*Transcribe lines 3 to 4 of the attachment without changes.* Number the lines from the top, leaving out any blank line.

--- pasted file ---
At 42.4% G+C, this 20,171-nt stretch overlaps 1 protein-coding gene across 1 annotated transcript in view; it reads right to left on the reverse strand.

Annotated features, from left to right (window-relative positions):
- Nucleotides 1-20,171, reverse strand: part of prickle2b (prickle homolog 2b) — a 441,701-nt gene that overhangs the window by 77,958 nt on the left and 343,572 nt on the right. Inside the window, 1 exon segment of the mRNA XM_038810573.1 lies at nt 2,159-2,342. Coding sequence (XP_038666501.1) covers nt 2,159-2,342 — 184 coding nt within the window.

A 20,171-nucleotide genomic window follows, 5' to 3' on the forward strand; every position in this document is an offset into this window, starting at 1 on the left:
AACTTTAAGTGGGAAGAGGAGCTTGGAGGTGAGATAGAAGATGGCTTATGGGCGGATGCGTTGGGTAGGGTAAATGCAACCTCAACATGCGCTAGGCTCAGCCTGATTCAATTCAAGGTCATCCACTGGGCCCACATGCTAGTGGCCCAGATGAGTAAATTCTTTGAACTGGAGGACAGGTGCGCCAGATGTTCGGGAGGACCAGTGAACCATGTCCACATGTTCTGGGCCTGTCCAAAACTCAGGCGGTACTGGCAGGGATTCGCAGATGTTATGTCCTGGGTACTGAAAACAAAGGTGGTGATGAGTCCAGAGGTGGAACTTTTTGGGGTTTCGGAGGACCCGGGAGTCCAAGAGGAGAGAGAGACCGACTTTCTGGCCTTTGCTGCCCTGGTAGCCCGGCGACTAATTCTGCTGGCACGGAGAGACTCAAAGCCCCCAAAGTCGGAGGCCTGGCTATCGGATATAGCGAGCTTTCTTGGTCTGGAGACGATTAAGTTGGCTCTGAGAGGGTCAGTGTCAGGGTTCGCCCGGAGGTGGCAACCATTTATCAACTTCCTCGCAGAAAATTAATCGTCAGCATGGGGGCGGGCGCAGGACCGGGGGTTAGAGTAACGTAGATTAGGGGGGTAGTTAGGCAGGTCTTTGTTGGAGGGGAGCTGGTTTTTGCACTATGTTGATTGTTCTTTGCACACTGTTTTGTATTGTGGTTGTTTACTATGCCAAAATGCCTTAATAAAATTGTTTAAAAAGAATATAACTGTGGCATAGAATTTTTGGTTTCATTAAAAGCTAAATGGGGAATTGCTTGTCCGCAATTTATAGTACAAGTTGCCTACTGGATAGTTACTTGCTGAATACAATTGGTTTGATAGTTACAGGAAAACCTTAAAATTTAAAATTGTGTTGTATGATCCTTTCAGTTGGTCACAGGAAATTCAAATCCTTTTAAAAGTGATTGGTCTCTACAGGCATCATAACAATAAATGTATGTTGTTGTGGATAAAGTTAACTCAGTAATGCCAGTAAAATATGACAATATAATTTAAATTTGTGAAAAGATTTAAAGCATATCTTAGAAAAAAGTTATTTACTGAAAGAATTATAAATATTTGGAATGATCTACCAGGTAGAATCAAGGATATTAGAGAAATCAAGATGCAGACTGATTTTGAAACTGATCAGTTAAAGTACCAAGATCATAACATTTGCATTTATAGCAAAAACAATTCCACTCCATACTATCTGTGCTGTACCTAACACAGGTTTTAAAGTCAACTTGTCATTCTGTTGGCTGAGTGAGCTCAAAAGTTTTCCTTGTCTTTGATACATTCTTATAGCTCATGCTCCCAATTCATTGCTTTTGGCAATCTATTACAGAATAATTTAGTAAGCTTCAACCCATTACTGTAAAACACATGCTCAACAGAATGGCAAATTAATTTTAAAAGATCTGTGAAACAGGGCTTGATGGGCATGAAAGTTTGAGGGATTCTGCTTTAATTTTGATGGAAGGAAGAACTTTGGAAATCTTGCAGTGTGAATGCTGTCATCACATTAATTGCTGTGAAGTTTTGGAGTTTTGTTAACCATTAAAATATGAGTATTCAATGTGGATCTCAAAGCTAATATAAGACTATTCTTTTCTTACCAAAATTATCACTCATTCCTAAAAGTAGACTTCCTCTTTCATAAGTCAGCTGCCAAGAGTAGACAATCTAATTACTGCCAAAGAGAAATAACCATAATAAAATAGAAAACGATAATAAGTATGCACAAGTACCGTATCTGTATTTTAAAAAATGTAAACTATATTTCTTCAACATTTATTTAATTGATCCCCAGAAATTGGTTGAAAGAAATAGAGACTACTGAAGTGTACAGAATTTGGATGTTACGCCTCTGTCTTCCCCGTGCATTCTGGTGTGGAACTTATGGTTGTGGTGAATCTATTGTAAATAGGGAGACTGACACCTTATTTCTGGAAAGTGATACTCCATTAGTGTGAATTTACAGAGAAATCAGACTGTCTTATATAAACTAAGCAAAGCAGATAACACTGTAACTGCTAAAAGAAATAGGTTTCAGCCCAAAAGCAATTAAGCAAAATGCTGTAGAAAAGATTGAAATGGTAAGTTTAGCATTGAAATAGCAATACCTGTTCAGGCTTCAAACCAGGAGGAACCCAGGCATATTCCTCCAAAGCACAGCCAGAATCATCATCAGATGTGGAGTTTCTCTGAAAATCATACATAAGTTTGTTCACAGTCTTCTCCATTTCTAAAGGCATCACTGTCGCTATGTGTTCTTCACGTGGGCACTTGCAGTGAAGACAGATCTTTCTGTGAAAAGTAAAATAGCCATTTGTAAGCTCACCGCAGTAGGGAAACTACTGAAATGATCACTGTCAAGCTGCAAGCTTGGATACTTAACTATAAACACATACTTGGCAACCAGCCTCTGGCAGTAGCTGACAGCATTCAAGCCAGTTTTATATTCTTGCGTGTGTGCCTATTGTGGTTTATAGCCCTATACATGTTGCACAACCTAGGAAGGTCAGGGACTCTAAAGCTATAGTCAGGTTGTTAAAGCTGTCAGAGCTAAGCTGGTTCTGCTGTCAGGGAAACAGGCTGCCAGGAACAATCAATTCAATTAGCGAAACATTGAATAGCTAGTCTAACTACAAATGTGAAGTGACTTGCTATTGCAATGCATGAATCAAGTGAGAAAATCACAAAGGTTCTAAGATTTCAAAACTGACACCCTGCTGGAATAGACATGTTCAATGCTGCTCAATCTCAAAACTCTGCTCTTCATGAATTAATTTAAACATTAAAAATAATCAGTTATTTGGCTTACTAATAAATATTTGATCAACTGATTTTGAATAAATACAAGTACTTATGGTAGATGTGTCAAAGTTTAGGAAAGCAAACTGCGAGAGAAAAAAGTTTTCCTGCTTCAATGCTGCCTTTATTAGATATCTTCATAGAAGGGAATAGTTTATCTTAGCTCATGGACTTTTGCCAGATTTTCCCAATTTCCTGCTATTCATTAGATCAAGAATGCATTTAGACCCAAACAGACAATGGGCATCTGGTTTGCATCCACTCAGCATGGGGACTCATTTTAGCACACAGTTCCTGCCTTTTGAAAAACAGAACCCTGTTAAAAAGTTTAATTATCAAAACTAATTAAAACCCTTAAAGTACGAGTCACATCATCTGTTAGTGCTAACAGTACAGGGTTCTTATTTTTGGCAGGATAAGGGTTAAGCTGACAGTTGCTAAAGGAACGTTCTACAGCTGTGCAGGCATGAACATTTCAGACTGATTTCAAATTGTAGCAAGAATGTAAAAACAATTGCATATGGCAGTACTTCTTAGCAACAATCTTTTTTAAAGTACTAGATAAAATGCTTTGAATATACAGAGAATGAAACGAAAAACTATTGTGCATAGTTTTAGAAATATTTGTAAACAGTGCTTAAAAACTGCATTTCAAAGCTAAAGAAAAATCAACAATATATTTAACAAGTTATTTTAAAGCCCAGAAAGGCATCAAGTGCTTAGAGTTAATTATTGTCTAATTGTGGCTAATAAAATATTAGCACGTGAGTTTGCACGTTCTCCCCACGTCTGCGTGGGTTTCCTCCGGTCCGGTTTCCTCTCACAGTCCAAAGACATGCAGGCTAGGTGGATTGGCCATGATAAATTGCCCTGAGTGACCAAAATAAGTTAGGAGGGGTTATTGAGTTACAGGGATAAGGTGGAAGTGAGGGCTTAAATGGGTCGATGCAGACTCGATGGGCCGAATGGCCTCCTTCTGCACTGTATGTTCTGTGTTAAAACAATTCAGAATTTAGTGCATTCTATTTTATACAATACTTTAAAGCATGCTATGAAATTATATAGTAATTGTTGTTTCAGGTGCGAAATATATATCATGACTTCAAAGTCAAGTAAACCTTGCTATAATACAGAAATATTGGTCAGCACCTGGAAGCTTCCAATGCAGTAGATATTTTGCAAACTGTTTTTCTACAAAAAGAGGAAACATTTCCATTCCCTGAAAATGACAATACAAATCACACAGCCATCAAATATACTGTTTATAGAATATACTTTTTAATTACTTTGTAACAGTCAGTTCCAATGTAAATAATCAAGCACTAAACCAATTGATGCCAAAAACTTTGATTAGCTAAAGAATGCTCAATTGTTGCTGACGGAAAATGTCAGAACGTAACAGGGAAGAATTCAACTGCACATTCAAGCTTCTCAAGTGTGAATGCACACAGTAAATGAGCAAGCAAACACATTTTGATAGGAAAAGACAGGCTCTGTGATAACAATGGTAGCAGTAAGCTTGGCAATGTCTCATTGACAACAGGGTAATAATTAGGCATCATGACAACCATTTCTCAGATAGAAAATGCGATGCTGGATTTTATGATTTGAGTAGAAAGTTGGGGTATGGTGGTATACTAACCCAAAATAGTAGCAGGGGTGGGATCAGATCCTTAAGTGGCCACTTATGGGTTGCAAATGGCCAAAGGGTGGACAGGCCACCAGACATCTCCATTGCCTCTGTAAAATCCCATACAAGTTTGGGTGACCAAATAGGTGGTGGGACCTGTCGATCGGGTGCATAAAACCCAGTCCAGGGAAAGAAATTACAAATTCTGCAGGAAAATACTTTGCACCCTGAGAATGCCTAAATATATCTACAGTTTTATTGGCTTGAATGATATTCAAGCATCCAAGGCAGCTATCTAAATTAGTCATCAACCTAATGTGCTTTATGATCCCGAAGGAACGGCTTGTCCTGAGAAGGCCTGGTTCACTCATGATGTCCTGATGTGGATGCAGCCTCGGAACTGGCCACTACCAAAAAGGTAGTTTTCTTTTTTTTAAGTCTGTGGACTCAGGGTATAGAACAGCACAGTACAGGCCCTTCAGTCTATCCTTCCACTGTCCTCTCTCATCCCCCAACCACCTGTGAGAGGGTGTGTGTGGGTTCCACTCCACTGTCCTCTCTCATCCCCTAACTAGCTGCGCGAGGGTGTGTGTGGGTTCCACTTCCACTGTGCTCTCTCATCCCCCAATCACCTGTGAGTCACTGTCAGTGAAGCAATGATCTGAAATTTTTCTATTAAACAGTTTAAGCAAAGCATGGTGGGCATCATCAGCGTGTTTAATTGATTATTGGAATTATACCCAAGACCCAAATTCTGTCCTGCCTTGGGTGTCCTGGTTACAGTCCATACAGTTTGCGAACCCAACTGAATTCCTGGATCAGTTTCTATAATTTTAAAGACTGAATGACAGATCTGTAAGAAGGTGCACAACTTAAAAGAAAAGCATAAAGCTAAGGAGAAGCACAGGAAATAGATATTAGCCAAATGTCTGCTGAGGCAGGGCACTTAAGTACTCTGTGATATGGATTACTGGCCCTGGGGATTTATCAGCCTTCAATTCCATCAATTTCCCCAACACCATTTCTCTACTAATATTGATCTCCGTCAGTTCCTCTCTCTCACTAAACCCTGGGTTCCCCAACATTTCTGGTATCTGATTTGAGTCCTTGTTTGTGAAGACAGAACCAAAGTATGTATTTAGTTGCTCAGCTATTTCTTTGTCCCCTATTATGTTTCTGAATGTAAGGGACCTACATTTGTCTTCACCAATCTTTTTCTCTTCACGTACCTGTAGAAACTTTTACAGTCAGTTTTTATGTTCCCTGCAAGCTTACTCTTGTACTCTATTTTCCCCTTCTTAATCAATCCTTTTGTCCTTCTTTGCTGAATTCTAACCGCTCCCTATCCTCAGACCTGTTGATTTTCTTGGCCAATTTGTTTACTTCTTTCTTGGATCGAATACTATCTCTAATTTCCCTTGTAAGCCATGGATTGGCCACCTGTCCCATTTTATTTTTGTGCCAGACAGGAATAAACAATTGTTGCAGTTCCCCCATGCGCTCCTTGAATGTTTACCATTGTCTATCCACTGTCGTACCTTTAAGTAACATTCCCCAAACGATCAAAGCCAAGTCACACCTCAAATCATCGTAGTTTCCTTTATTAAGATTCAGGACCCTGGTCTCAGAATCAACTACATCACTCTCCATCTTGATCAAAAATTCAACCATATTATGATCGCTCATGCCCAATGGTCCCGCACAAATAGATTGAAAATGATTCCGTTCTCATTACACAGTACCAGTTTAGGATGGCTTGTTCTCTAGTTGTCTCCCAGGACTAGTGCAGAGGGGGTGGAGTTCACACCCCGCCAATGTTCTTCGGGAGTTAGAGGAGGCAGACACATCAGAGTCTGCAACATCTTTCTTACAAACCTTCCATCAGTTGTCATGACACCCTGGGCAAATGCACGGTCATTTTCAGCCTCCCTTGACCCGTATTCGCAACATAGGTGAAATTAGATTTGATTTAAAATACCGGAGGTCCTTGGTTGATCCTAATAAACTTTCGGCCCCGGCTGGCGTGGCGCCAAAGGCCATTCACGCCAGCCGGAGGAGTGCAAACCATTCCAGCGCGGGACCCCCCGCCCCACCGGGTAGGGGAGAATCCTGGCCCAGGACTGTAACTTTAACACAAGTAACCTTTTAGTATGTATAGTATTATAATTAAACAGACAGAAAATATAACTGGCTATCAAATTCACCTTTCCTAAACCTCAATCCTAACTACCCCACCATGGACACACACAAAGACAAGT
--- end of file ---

- Nucleotides 1-20,171, reverse strand: part of prickle2b (prickle homolog 2b) — a 441,701-nt gene that overhangs the window by 77,958 nt on the left and 343,572 nt on the right. Inside the window, 1 exon segment of the mRNA XM_038810573.1 lies at nt 2,159-2,342. Coding sequence (XP_038666501.1) covers nt 2,159-2,342 — 184 coding nt within the window.

A 20,171-nucleotide genomic window follows, 5' to 3' on the forward strand; every position in this document is an offset into this window, starting at 1 on the left: